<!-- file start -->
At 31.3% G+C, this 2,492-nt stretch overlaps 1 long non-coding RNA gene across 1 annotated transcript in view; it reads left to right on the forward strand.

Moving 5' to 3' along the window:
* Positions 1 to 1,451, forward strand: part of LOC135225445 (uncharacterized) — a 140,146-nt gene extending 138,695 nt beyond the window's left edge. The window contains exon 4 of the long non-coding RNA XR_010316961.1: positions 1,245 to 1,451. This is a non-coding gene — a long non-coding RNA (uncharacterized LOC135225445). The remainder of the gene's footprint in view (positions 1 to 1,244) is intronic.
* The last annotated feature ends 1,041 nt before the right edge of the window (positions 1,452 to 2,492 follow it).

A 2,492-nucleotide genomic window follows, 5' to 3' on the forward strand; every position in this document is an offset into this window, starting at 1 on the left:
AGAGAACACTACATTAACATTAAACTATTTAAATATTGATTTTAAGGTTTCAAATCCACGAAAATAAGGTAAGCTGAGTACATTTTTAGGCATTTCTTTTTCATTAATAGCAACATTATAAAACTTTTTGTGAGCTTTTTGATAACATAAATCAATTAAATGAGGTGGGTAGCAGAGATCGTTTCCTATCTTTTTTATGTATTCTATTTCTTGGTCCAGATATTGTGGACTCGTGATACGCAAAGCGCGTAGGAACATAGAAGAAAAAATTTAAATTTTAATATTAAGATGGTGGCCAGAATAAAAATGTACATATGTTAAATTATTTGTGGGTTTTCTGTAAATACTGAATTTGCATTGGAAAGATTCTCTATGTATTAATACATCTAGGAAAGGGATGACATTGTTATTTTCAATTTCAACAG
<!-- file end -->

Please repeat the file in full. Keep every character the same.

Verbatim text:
At 31.3% G+C, this 2,492-nt stretch overlaps 1 long non-coding RNA gene across 1 annotated transcript in view; it reads left to right on the forward strand.

Moving 5' to 3' along the window:
* Positions 1 to 1,451, forward strand: part of LOC135225445 (uncharacterized) — a 140,146-nt gene extending 138,695 nt beyond the window's left edge. The window contains exon 4 of the long non-coding RNA XR_010316961.1: positions 1,245 to 1,451. This is a non-coding gene — a long non-coding RNA (uncharacterized LOC135225445). The remainder of the gene's footprint in view (positions 1 to 1,244) is intronic.
* The last annotated feature ends 1,041 nt before the right edge of the window (positions 1,452 to 2,492 follow it).

A 2,492-nucleotide genomic window follows, 5' to 3' on the forward strand; every position in this document is an offset into this window, starting at 1 on the left:
AGAGAACACTACATTAACATTAAACTATTTAAATATTGATTTTAAGGTTTCAAATCCACGAAAATAAGGTAAGCTGAGTACATTTTTAGGCATTTCTTTTTCATTAATAGCAACATTATAAAACTTTTTGTGAGCTTTTTGATAACATAAATCAATTAAATGAGGTGGGTAGCAGAGATCGTTTCCTATCTTTTTTATGTATTCTATTTCTTGGTCCAGATATTGTGGACTCGTGATACGCAAAGCGCGTAGGAACATAGAAGAAAAAATTTAAATTTTAATATTAAGATGGTGGCCAGAATAAAAATGTACATATGTTAAATTATTTGTGGGTTTTCTGTAAATACTGAATTTGCATTGGAAAGATTCTCTATGTATTAATACATCTAGGAAAGGGATGACATTGTTATTTTCAATTTCAACAG